Shunkin-sho (The Story of Shunkin), published in 1933, is an impressive work. It is not that it attracts so much by its striking Japanese details—like the explanation of the ingenious way of teaching nightingales to sing still more beautifully than they usually do, nor by showing how to appreciate the true excellence of the lark's song. The exceptional attraction of this story lies in the impassive cruelty and irresistible power of the blind teacher of samisen, and in the boundless devotion of her servant, Sasuke…. The narration has a rare intensity, gradually deepening the torments of the heart into an intolerable cruelty.
In 1928 Tanizaki treated the contradiction of both Eastern and Western attractions for the modern Japanese in Tade kuu Mushi (Some Prefer Nettles). It is considered by some critics to be his best work. It is beautifully written and its construction is perfect. There is an impressive contrast between the young couple drifting aimlessly towards gratuitous adventure—the wife to a love with her husband's consent and the husband to the casual love of a pretty Eurasian—and the steadiness of the wife's father, who is firmly rooted in old Japanese habits and culture. The old gentleman tries to bring stability to the emotional life of the couple by leading them to the spiritual sources of old Japanese art and enjoyment, to the puppet theatre, which is described with enticing penetration. The clever construction of the novel is not balanced by a strong characterization. The young man and his wife never become very real to us. The old man and his mistress Ohisa seem more like caricatures of an old traditional Japanese gentleman who is a connoisseur of the delicate refinements of yore, and a pretty feminine type who is kept and trimmed exclusively for man's pleasure. Where Tanizaki was an incomparable master is in the refinement and delicacy of combining or just sketching the subtlest nuances, "pushing back into the shadows the things that come forward too clearly," in giving us, as he says, "the pattern of shadows, the light and the darkness which things produce."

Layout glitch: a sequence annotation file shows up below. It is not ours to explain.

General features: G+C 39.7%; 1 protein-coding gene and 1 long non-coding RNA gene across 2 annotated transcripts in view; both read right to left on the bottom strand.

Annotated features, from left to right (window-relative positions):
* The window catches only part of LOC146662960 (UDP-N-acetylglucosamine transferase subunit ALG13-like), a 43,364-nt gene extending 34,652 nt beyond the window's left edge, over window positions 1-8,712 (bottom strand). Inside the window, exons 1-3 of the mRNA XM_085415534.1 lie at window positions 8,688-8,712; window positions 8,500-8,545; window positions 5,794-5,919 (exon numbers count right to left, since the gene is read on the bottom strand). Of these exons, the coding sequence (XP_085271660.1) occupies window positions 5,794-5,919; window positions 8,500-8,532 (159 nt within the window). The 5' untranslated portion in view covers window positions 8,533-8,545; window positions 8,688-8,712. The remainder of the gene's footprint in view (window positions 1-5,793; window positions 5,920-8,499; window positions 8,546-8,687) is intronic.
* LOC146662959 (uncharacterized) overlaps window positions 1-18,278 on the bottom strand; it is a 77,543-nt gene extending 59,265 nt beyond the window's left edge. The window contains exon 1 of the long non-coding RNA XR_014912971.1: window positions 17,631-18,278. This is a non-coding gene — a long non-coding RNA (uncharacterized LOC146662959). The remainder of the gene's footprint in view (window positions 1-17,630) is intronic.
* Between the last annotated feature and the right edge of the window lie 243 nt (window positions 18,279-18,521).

Tanizaki's power came, no doubt, from the sources of the past, from the strange beauty and spiritual strength of old Japan. This rich soil on which the greatness and inspiration of his work was built enabled him to reach a true universalism. It is a universalism that springs from the turbid sources of life.
Nostalgia for the past inspired Tanizaki to write a roman-fleuve in the period 1943–48, Sasameyuki (translated as The Makioka Sisters). It is a novel about a merchant family of Osaka which is decaying from past grandeur. It is concerned with a vanishing world to which the last war has dealt a mortal blow. The plot is thin, nearly nonexistent. The pace is slow, and flooded with minute, exhaustive description. But the human milieu is real. The complex atmosphere of a family, its complicated affairs, prejudices, proud traditions, and secret shames, and the character of its members—especially the four sisters—are drawn in a masterly way. It is achieved through a long narration animated by an extremely detailed realism and by the poetic vein, the breadth and force of a great writer. (pp. 154-55)
[Tanizaki's] erotic books, absorbed in the world of flesh and carnal desires, have been accused of decadence and of nearly falling into the category of pornographic literature. In his last novels he combined the Japanese tradition of the erotic with the Western trend of psychoanalytical fiction. Perhaps it was this Western bent for the analysis, the over-emphasis of the erotic together with the clear consciousness of its moral implications, that gives Tanizaki's novels more complexity. At the same time it makes them weaker in carnal force.
Compared to Saikaku, Tanizaki evinces the decadent moral dissolution of a society contaminated by de Sade and his successors, the weakness of a man divided between a certain longing for moral integrity and a licentious thirst for pleasures. Tanizaki was far from the wholesome, natural eroticism of Saikaku. Saikaku's pagan desire is naked and brutal, but it still keeps all the innocence of nature.